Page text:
Baltimore bridge collapsed, leaving six construction workers buried and two people believed dead

On March 26, at approximately 1:30 a.m., a cargo ship struck one of the support beams of the Francis Scott Key Bridge in Baltimore, Maryland, where fathers Miguel Luna, 49, and Maynar Suazo, 37, were working the graveyard shift.

Six men—two of whom were saved from the group of eight—were thrown into the Patapsco River’s muddy cemetery when the bridge collapsed.

The mother of Luna’s three children, his wife, sobbed, “We have a broken heart.” Learn more about the two guys who were killed by the same bridge they were attempting to repair by continuing to read.

The 49-year-old Miguel Luna was honoured to be a member of the team maintaining Maryland’s renowned Francis Scott Key Bridge. He has been posting pictures of his construction work on the bridge on social media for the past few years, showing his gratitude for the chance to support his wife and three kids.

However, Luna’s family has been among the six families hoping for a miracle since the wee hours of March 26. Maria del Carmen Castellón, Luna’s wife, told Telemundo 44, “They only tell us that we have to wait, that for now they can’t give us information.”
“[We feel] devastated, devastated because we have a broken heart, because we don’t know if they’ve already rescued them,” his distraught wife continues. We’re anticipating some news.

In a Facebook post less than a year ago, Maynor Suazo’s mother, Yesica, expressed her love for her son.

Credit: Kena Betancur / Getty.

“My first gratitude is to God and my family, especially Maynor Suazo,” she writes as the caption on a photo of her son celebrating his college graduation. “My son is a professional today. We experienced a great deal of hardship, including the pandemic, hurricanes, floods, disease, and human casualties, which prolonged the wait for this title. however, God has been good thus far.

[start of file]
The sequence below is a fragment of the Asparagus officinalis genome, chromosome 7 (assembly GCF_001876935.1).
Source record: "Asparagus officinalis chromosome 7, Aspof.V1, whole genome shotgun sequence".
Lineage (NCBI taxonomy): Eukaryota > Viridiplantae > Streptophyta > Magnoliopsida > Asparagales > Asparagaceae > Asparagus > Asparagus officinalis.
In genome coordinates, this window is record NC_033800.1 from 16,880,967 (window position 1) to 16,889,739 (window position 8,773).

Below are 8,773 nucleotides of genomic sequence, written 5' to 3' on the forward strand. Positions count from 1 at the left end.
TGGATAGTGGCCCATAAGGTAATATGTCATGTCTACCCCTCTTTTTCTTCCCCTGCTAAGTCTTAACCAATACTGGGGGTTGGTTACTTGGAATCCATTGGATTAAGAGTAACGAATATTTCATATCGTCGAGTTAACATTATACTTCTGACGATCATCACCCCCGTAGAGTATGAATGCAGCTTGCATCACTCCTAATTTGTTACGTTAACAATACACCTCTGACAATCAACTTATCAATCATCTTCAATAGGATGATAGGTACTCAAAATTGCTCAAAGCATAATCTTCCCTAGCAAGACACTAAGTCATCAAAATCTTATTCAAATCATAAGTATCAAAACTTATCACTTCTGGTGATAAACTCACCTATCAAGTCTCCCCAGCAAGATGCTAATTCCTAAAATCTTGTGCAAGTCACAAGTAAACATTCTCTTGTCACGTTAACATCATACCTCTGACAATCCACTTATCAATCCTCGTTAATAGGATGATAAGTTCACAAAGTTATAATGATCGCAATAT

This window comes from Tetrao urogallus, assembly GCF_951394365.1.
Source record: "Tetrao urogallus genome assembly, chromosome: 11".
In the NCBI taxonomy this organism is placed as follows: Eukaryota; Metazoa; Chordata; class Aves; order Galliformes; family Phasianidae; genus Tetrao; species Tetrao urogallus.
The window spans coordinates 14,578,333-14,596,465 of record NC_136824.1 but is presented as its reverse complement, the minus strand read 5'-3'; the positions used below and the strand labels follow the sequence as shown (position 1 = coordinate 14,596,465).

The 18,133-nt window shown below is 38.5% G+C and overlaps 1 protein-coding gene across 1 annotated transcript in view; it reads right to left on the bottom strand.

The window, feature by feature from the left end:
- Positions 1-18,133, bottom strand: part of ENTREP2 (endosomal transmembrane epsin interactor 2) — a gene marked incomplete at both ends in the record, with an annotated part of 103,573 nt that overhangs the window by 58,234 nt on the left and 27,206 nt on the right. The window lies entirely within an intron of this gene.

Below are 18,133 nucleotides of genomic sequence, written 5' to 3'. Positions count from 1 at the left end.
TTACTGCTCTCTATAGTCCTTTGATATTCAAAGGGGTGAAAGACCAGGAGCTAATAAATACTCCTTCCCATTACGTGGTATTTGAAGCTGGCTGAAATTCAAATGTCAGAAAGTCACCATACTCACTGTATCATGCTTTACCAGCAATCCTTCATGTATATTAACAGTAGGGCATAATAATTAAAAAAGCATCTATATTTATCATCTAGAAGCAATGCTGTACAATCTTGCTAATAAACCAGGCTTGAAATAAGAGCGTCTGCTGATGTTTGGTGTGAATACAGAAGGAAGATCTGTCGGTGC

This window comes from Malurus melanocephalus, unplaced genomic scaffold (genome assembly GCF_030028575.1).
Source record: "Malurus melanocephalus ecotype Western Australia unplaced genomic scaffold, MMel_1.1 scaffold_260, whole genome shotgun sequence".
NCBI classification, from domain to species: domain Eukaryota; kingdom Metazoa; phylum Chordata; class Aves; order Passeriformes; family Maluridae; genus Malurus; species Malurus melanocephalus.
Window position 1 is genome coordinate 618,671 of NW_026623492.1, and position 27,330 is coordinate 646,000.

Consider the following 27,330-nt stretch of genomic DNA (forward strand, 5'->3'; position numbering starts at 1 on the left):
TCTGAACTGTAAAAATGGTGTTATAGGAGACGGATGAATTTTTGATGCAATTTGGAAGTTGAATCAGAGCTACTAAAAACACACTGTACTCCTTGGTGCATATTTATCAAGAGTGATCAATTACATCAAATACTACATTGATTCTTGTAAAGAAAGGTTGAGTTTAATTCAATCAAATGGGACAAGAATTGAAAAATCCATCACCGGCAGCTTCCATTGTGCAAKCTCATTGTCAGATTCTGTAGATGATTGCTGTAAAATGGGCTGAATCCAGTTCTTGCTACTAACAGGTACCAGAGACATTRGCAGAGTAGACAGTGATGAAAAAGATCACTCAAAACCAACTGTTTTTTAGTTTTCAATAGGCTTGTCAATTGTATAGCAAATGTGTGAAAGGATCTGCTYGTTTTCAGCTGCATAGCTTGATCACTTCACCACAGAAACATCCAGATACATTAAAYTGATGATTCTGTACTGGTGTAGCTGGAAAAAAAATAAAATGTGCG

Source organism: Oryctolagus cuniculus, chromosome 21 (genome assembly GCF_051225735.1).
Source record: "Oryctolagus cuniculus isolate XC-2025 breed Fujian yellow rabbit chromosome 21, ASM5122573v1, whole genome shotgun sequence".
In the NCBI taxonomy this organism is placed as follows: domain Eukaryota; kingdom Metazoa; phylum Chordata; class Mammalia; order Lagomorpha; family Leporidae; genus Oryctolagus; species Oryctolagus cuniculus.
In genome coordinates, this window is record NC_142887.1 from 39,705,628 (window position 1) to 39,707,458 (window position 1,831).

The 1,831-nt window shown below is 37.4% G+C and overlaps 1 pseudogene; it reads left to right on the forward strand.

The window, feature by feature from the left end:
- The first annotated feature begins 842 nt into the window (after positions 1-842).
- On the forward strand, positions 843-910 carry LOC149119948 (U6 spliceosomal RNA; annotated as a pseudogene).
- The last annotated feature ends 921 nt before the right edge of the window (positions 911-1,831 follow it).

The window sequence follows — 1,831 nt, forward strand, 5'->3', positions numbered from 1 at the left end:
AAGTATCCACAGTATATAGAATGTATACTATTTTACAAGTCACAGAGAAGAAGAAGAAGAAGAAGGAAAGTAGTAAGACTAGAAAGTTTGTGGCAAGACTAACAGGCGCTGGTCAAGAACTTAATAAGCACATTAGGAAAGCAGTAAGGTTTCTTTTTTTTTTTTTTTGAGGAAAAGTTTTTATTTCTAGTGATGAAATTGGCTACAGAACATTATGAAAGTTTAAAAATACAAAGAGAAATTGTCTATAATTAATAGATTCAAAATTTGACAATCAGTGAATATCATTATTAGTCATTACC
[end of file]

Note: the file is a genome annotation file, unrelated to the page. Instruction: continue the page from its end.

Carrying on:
With no body to bury, the bereaved mother is now grieving the likely death of her son. The second worker, Suazo, 37, of Azacualpa, Santa Barbara, is thought to have passed away.

The two-father Honduran had lived in the country for the previous eighteen years, and according to his brother Martin, he moved to “improve the quality of his life,” as reported by local media. Martin stated that he intends to return his brother’s remains to the United States.

Martin reaffirmed that Suazo is survived by his daughter, five, and son, eighteen, in a different interview with CNN. “Maynor is a guy, with warmth and quality of people, entrepreneur with a vision and mission to serve our community,” writes a family friend in a moving ode to the man. The message goes on, saying, “We pray and wish with all of our hearts that we may see you again and continue to enjoy your joy and enthusiasm.”

On the 1977-opened steel-arched bridge named for Francis Scott Key, the author of “The Star-Spangled Banner,” the workers were patching potholes. According to Maryland Governor Wes Moore, the 300-meter-long ship Dali seemed to hit a primary concrete pier that is a part of the foundation and rests on submerged earth at around 1:30 in the morning.

These folks are heroes because they are able to prevent cars from crossing the bridge. Moore stated, “They saved lives last night,” and said that the bridge complied with regulations and had no known structural problems. Six of the eight guys remain missing, while two were saved. A 26-year-old from San Luis, Petén, and a 35-year-old from Camotán, Chiquimula, are among those who are missing. Their names are still pending. There is still a search and recovery going on.

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